Most students think going away to college means leaving the state; however, another option to consider are universities in Canada. There are a number of reasons steering some students to Canadian universities, including culture, international programs and cost.
The application process to schools located in Canada is somewhat streamlined compared to most colleges in the U.S. According to the undergraduate admissions websites at McGill University and the University of Toronto, U.S. students are only required to submit standardized test scores and transcripts. Admission does not consider personal essays and extracurricular activities as part of the admission decision and this simplified approach can offer a better option for some students.
One of the potential benefits of attending a Canadian school is “…being exposed to another area of the world. Depending on the exchange rates, sometimes it can cost less,” said Mrs. Luciana Mandal, College Advisor. Canadian colleges request high school transcripts and standardized test results to see what students have done to prepare for their majors. They can have strict cutoffs depending on GPA and test scores.
For senior Vanya Kohlweg, several factors led her to apply to a Canadian university, “I want to leave my comfort zone as soon as I graduate high school. I decided to pursue an education in Canada to explore a new country completely on my own and immerse myself in a different culture,” she explained.
Kohlweg has been accepted to McGill University, located in French-speaking Montreal. As an International Development major, Kohlweg was drawn to McGill’s global community, cultural diversity, and size of the international student population (24%, according to McGill University website). She is excited to learn French and experience a new culture while pursuing her college degree.
Selecting a university in Canada caused a bit of concern for friends and family at first, according to Kohlweg. “My friends and family were very supportive but concerned about the cold weather. I have lived in Florida my whole life, and I often need to wear a jacket when I walk past the meat aisle at Publix. Canadian winters will undoubtedly be a challenge,” said Kohlweg.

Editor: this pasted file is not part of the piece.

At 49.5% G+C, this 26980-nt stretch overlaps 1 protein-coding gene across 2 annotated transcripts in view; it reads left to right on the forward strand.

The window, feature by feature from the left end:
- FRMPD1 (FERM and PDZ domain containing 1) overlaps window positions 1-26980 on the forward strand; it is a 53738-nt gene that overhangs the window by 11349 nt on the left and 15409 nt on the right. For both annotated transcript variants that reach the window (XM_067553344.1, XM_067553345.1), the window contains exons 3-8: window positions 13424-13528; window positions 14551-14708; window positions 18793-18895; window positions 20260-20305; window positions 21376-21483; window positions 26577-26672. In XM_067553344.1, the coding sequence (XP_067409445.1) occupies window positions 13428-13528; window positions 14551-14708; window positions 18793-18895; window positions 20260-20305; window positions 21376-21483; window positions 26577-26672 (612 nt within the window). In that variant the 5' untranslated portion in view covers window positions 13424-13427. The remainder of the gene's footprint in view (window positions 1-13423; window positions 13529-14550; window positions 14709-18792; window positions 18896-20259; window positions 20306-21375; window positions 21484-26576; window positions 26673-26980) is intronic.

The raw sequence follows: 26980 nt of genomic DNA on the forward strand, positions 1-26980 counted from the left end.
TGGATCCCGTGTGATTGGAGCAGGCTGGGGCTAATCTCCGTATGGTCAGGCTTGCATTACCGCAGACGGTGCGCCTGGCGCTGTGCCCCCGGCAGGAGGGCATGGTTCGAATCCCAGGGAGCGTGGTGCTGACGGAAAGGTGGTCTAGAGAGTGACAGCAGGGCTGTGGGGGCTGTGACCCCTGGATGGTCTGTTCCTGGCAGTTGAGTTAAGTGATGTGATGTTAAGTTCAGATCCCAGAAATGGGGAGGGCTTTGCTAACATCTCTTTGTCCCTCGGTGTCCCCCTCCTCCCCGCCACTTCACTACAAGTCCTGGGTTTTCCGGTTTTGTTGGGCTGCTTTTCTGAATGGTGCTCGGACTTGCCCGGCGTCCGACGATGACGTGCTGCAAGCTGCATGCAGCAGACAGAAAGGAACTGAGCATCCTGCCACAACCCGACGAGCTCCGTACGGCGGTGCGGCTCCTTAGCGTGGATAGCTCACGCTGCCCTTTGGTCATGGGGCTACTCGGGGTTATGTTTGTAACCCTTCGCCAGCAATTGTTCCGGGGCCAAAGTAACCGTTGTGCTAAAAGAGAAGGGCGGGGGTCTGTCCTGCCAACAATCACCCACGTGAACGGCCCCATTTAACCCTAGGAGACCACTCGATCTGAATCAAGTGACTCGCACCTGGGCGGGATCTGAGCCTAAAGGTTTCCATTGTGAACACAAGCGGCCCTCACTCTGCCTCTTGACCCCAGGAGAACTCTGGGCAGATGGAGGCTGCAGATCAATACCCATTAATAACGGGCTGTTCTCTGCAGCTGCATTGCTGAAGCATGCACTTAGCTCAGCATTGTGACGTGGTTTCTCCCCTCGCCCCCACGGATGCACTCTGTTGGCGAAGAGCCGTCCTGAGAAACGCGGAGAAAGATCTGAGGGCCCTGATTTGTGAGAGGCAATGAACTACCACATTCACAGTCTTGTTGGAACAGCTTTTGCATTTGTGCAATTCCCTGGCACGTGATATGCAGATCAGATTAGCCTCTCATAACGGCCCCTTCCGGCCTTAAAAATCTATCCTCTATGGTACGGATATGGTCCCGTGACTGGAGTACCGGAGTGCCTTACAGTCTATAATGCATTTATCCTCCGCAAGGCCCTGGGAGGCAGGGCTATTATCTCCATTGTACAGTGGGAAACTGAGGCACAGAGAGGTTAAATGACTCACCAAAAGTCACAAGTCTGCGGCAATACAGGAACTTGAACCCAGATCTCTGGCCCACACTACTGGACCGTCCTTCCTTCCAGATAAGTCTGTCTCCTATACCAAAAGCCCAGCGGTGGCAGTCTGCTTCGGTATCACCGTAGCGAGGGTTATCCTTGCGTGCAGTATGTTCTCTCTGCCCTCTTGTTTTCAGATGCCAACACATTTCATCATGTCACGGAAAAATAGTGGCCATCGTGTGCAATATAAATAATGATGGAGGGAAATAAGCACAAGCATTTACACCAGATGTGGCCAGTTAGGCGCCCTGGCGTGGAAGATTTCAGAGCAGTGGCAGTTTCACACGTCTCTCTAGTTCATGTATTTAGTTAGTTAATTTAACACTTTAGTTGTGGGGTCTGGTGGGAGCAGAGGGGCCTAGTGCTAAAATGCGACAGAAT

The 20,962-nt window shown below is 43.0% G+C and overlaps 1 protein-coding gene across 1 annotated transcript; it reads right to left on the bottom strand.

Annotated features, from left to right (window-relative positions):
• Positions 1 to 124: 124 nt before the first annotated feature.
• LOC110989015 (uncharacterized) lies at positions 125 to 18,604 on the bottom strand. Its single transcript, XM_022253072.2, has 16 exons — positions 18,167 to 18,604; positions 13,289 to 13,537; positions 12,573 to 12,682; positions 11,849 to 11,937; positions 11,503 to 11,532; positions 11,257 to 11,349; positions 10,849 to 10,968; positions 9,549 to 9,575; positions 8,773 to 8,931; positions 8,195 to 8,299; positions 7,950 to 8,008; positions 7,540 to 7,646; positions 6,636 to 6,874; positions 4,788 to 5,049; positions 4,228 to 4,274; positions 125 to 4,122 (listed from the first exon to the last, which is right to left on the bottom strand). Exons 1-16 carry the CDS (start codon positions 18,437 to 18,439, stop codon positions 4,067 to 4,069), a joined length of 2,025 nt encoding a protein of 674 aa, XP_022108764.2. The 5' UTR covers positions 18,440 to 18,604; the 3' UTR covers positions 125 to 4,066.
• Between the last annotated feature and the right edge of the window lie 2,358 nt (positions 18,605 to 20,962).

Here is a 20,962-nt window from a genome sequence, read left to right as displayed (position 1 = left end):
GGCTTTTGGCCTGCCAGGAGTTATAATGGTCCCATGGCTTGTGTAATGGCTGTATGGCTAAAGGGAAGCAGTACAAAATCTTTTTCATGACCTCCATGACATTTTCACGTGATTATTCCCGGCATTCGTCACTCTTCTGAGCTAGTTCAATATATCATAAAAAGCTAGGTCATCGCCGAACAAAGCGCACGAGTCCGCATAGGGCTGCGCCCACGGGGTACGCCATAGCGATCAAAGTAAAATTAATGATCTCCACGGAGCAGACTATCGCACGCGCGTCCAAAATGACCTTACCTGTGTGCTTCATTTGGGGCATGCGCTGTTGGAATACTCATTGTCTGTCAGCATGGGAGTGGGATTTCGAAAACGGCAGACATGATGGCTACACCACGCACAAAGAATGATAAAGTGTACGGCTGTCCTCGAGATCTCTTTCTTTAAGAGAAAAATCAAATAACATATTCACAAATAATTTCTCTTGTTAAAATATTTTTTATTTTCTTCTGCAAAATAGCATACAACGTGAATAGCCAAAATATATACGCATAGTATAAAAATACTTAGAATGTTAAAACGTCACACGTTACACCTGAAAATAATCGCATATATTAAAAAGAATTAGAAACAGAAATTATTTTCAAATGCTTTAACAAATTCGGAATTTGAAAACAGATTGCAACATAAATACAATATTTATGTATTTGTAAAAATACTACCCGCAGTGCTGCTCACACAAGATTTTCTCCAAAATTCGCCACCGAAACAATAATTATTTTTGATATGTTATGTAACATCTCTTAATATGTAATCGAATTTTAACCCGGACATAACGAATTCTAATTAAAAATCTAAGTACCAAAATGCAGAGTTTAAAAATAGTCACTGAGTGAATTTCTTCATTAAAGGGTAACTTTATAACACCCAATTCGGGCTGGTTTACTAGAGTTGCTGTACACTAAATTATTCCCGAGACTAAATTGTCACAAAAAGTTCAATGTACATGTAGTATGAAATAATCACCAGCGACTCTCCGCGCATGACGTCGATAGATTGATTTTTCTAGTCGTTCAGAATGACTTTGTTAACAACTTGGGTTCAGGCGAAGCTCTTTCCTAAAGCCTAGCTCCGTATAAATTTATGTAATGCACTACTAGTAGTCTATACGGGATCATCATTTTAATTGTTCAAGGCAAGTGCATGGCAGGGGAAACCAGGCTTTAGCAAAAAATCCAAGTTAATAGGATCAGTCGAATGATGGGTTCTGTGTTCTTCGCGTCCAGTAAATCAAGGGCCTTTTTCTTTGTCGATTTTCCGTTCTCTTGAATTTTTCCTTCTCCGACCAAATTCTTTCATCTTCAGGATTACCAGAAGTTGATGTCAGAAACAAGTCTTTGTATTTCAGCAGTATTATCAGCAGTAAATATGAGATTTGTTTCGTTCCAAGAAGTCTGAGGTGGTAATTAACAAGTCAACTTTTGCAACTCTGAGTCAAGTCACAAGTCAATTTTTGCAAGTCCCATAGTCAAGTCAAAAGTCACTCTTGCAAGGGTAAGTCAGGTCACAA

Another senior Maria Estefania Ruiz also chose to apply to a college in Canada. “I am excited to live the experience of being an international student, while still enjoying a similar lifestyle that I’ve had in the U.S. I look forward to getting to know more about the different cultures, ways of thinking, and traditions that are present there,” said Ruiz.
After enjoying her visit in Toronto last summer, Ruiz decided to attend an informational meeting at the University of Toronto the day before leaving Canada. “I chose [to apply to] this school based on its cosmopolitan feel, diversity, and strong academic reputation,” said Ruiz. She is also looking forward to the school’s residence system which offers many colleges similar to the “houses” in Harry Potter. “I chose one of the seven colleges based on their separate ‘personalities’ and the activities that they host,” said Ruiz.
According to college advisor Luciana Mandal, very few (about 1%) students apply to Canadian universities. One source to gather information about studying abroad in Canada that Mrs. Mandal suggests is the website StudyinCanada.com. This website provides information about Canadian schools, programs and careers. Although the weather may require an adjustment, attending a college in Canada can offer a rich cultural experience and a quality education that students should consider.